“It might not be the flamboyant swagger, but he definitely has a swagger about him,” Virginia wideout Kris Burd said of quarterback Michael Rocco, above. (John McDonnell/THE WASHINGTON POST)

North Carolina had seven defenders on the line of scrimmage, but that wasn’t a surprise because it was third and one and Virginia tailback Kevin Parks was lined up in the I-formation.

 The Tar Heels brought two men off the right edge at the snap, but that wasn’t a surprise, either. Virginia sophomore quarterback Michael Rocco was in his third career start. If he kept the ball, a defensive end and a linebacker were going to be in his face.

 Rocco turned left to fake a handoff to Parks before rolling right. He evaded the linebacker and tossed a floating pass over the outstretched arms of the defensive end into the hands of fullback Max Milien, who then sprinted 41 yards for Rocco’s first touchdown pass of the season.

 “Nobody was really expecting training camp Rocco to make that play,” senior wide receiver Kris Burd said. “But he made it, so I feel like he’s definitely growing.”

 For much of the season’s first three games, Virginia’s passing game revealed little beyond its most basic flavors. Simple drop-backs, screen passes and check-downs into the flat filled the call sheet. But after fostering Rocco’s confidence and comfort level in his new role, the Cavaliers (2-1) will look to expand his responsibilities and delve deeper into their playbook beginning Saturday when they host Southern Mississippi (2-1).

 Virginia lost its ACC opener, 28-17, at North Carolina on Sept. 17, but the Cavaliers drew valuable insights from the experience, Coach Mike London said. They learned their offensive line and run game could thrive against one of the conference’s top defenses, and consequently, they discerned it was time for their passing game to take the next step in its development.

 That, then, will put more pressure on Rocco, and plays such as the touchdown throw to Milien reinforced to his coaches and teammates that he’s ready for the challenge. Rocco has not been spectacular in his first three starts, but he has done nearly everything that’s been asked of him.

 “There were a couple of plays out there that showed the presence of what a quarterback has to do,” London said. “I did think he took a step forward [against North Carolina] in leading the team and doing some of the things that we’ve asked him to do.”

Offensive coordinator Bill Lazor said the first big step in Rocco’s maturation as a starting quarterback was completing his first 11 passes and not recording a turnover during Virginia’s season-opening 40-3 win over William & Mary on Sept. 3.

 The next step, Lazor said, was the 15-play drive Rocco orchestrated during the fourth quarter of the Cavaliers’ 34-31 victory Sept. 10 at Indiana. He capped that series by completing a pass for a two-point conversion that tied the score.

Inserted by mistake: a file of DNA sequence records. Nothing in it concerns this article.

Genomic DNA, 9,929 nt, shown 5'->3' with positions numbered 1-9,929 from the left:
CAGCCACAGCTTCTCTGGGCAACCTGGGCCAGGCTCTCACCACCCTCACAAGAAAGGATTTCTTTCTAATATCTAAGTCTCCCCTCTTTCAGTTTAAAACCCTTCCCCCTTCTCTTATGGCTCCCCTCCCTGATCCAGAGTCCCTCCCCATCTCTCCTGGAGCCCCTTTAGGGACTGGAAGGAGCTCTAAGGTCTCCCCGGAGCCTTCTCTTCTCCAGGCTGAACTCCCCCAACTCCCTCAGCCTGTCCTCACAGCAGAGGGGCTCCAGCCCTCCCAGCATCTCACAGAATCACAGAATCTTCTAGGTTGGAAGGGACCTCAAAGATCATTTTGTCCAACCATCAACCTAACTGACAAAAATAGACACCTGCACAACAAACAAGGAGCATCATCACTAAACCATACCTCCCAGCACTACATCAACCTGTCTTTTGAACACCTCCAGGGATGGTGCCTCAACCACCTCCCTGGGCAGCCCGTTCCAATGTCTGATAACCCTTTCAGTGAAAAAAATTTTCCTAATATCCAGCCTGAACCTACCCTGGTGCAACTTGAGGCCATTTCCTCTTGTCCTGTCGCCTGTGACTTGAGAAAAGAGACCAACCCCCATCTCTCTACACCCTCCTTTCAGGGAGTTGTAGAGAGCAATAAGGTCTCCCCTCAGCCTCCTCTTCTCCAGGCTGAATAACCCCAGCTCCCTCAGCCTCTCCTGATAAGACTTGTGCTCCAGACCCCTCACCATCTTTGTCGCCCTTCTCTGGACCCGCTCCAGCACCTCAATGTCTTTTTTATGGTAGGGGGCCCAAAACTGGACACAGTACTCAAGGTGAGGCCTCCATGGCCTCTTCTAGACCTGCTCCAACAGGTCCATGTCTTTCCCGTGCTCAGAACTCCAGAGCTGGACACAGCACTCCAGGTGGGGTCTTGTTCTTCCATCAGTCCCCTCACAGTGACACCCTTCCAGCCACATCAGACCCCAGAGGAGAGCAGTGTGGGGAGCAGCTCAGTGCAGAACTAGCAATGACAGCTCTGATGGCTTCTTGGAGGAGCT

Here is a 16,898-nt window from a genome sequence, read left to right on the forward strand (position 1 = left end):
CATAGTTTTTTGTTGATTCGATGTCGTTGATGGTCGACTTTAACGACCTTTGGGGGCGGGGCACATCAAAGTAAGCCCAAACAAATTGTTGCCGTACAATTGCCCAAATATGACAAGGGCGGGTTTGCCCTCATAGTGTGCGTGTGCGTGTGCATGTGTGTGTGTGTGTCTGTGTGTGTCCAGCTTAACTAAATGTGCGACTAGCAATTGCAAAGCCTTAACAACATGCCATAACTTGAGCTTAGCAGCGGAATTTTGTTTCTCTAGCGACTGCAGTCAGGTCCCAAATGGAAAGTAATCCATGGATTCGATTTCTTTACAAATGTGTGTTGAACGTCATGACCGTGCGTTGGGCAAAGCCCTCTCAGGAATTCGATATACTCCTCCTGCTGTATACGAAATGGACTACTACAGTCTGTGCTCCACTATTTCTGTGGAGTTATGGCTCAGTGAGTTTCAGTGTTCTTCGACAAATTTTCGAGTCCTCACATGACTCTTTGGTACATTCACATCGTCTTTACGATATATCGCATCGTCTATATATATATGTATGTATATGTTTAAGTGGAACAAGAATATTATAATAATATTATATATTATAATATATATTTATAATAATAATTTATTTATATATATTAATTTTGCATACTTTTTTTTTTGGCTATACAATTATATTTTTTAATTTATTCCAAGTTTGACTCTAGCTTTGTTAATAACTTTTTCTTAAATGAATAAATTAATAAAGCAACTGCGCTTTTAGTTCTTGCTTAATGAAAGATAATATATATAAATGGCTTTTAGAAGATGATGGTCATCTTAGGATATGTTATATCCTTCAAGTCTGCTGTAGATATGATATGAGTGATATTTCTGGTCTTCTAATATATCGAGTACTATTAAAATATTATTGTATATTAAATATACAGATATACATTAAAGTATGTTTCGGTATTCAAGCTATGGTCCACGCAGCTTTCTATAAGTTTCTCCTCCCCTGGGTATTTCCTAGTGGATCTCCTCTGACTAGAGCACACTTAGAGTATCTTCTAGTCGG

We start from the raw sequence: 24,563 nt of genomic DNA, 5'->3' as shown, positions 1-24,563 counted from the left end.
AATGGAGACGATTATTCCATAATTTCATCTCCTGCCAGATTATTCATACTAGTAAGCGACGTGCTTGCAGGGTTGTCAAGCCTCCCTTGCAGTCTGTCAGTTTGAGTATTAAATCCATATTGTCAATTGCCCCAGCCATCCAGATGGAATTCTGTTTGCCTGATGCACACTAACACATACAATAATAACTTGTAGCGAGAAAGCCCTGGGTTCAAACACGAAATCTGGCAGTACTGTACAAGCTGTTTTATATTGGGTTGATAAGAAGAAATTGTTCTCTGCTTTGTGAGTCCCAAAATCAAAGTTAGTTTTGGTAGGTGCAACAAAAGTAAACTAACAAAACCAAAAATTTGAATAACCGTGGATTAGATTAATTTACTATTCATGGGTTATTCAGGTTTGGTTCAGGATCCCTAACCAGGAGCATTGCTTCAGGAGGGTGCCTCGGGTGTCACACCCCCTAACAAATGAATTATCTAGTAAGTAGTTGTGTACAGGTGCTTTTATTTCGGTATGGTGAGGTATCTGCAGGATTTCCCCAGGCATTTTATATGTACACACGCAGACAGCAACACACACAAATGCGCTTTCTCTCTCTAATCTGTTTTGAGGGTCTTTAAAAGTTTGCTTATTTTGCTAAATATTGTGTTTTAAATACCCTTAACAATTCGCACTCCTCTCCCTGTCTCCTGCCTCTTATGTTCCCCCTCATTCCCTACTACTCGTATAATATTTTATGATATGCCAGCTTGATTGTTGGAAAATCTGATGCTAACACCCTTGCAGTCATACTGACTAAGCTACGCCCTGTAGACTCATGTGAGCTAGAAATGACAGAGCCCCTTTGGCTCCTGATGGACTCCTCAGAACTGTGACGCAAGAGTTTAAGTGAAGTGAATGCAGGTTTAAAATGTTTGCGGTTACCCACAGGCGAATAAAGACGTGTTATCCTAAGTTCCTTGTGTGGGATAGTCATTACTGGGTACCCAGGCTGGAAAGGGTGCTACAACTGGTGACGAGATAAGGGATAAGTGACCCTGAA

“Those things are going to happen, and they’re going to surprise you when they happen just because you’re going to get a look and it’s just going to be the right time to make a play,” Rocco said. “They’re just going to come up in the game of football, and you’ve just got to respond to it. . . . I’m growing in being the leader of this offense, and I’m trying to respond the best I can.”

 Burd said Rocco has demonstrated more “swagger” around the team — on the field and off — of late. Burd sees it in the huddle during practices and at the table during pregame meals, the upright posture of someone secure in his position.

 “It might not be the flamboyant swagger, but he definitely has a swagger about him,” Burd said of his soft-spoken quarterback. “It’s more of a you’ve got to look at him and feel the swagger more than hear it. His body language is more commanding. He just has a grasp of the situation more week-by-week.”

Late in the fourth quarter at North Carolina, Rocco dropped back to pass on fourth and 10 and connected with wideout Tim Smith down the left sideline for a 32-yard gain.

 “We need to do that more often,” London said. “We need to take more shots and stretch the field.”

 Rocco threw an interception on the next play. This is the tantalizing allure of a young, inexperienced player: brilliant one play, confounding the next. So long as Rocco — and the offense — continue to progress, the Cavaliers will endure his occasional mistakes.

“As the offense gets easier and you get more confident and comfortable in it, you begin to want to call plays where you know you’re going to make a big play,” Rocco said. “I don’t carry myself any differently in the way that I act and the way that I lead. I’m still who I am. But when my confidence levels grow, so does the whole team’s confidence level.”